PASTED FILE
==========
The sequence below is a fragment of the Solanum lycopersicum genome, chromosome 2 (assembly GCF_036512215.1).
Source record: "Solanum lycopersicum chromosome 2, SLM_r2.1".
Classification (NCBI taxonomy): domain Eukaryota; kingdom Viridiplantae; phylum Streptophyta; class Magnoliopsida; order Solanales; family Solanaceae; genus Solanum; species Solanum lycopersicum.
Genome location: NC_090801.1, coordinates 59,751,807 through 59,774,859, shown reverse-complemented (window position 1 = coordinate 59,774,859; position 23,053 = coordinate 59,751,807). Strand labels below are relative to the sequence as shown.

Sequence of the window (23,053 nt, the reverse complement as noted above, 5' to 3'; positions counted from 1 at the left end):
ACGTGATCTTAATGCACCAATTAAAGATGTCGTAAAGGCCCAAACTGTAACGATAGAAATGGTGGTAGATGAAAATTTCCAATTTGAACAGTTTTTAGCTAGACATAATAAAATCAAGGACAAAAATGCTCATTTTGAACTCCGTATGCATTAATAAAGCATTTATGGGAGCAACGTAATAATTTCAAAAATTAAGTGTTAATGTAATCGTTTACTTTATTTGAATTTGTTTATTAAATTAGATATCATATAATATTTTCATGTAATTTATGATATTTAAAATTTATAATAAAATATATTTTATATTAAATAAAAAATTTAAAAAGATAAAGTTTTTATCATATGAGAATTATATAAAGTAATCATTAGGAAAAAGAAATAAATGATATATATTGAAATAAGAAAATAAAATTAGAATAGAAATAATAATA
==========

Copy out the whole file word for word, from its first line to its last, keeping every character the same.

The sequence below is a fragment of the Solanum lycopersicum genome, chromosome 2 (assembly GCF_036512215.1).
Source record: "Solanum lycopersicum chromosome 2, SLM_r2.1".
Classification (NCBI taxonomy): domain Eukaryota; kingdom Viridiplantae; phylum Streptophyta; class Magnoliopsida; order Solanales; family Solanaceae; genus Solanum; species Solanum lycopersicum.
Genome location: NC_090801.1, coordinates 59,751,807 through 59,774,859, shown reverse-complemented (window position 1 = coordinate 59,774,859; position 23,053 = coordinate 59,751,807). Strand labels below are relative to the sequence as shown.

Sequence of the window (23,053 nt, the reverse complement as noted above, 5' to 3'; positions counted from 1 at the left end):
ACGTGATCTTAATGCACCAATTAAAGATGTCGTAAAGGCCCAAACTGTAACGATAGAAATGGTGGTAGATGAAAATTTCCAATTTGAACAGTTTTTAGCTAGACATAATAAAATCAAGGACAAAAATGCTCATTTTGAACTCCGTATGCATTAATAAAGCATTTATGGGAGCAACGTAATAATTTCAAAAATTAAGTGTTAATGTAATCGTTTACTTTATTTGAATTTGTTTATTAAATTAGATATCATATAATATTTTCATGTAATTTATGATATTTAAAATTTATAATAAAATATATTTTATATTAAATAAAAAATTTAAAAAGATAAAGTTTTTATCATATGAGAATTATATAAAGTAATCATTAGGAAAAAGAAATAAATGATATATATTGAAATAAGAAAATAAAATTAGAATAGAAATAATAATA